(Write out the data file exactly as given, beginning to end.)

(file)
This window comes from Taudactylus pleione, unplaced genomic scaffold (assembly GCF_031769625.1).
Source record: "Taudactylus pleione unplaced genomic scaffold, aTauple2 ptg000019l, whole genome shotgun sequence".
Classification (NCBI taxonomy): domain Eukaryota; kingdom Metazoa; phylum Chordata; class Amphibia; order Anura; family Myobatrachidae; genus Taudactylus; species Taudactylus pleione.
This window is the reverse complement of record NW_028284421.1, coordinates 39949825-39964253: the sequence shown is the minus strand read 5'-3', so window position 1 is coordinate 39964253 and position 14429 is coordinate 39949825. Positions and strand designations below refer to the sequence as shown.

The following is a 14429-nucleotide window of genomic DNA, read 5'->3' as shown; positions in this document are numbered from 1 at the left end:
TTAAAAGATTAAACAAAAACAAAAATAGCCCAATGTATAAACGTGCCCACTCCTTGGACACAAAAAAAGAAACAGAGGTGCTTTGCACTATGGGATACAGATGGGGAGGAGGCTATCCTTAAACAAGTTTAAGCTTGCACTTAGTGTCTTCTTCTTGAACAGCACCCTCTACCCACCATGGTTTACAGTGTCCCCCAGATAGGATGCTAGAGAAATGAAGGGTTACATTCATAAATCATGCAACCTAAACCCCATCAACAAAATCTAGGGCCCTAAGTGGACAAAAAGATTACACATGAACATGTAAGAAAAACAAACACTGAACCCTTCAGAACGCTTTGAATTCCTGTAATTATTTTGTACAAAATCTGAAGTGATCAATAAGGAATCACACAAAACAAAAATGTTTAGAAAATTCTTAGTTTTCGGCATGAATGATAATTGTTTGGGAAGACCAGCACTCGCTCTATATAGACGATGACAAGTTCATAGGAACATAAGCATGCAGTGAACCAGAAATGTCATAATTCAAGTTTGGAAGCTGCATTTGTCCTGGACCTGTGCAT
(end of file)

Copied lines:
This window comes from Taudactylus pleione, unplaced genomic scaffold (assembly GCF_031769625.1).
Source record: "Taudactylus pleione unplaced genomic scaffold, aTauple2 ptg000019l, whole genome shotgun sequence".
Classification (NCBI taxonomy): domain Eukaryota; kingdom Metazoa; phylum Chordata; class Amphibia; order Anura; family Myobatrachidae; genus Taudactylus; species Taudactylus pleione.
This window is the reverse complement of record NW_028284421.1, coordinates 39949825-39964253: the sequence shown is the minus strand read 5'-3', so window position 1 is coordinate 39964253 and position 14429 is coordinate 39949825. Positions and strand designations below refer to the sequence as shown.

The following is a 14429-nucleotide window of genomic DNA, read 5'->3' as shown; positions in this document are numbered from 1 at the left end:
TTAAAAGATTAAACAAAAACAAAAATAGCCCAATGTATAAACGTGCCCACTCCTTGGACACAAAAAAAGAAACAGAGGTGCTTTGCACTATGGGATACAGATGGGGAGGAGGCTATCCTTAAACAAGTTTAAGCTTGCACTTAGTGTCTTCTTCTTGAACAGCACCCTCTACCCACCATGGTTTACAGTGTCCCCCAGATAGGATGCTAGAGAAATGAAGGGTTACATTCATAAATCATGCAACCTAAACCCCATCAACAAAATCTAGGGCCCTAAGTGGACAAAAAGATTACACATGAACATGTAAGAAAAACAAACACTGAACCCTTCAGAACGCTTTGAATTCCTGTAATTATTTTGTACAAAATCTGAAGTGATCAATAAGGAATCACACAAAACAAAAATGTTTAGAAAATTCTTAGTTTTCGGCATGAATGATAATTGTTTGGGAAGACCAGCACTCGCTCTATATAGACGATGACAAGTTCATAGGAACATAAGCATGCAGTGAACCAGAAATGTCATAATTCAAGTTTGGAAGCTGCATTTGTCCTGGACCTGTGCAT